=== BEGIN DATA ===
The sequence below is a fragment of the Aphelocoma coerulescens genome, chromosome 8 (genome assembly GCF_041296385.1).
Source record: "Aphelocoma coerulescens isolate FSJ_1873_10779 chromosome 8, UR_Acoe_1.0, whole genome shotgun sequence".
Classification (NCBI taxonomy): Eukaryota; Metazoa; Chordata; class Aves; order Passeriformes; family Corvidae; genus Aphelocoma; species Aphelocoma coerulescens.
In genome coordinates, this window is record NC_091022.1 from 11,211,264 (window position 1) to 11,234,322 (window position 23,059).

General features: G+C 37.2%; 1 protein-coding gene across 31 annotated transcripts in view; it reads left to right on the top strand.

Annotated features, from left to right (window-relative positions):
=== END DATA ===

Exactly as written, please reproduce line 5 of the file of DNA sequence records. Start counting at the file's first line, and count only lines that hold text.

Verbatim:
General features: G+C 37.2%; 1 protein-coding gene across 31 annotated transcripts in view; it reads left to right on the top strand.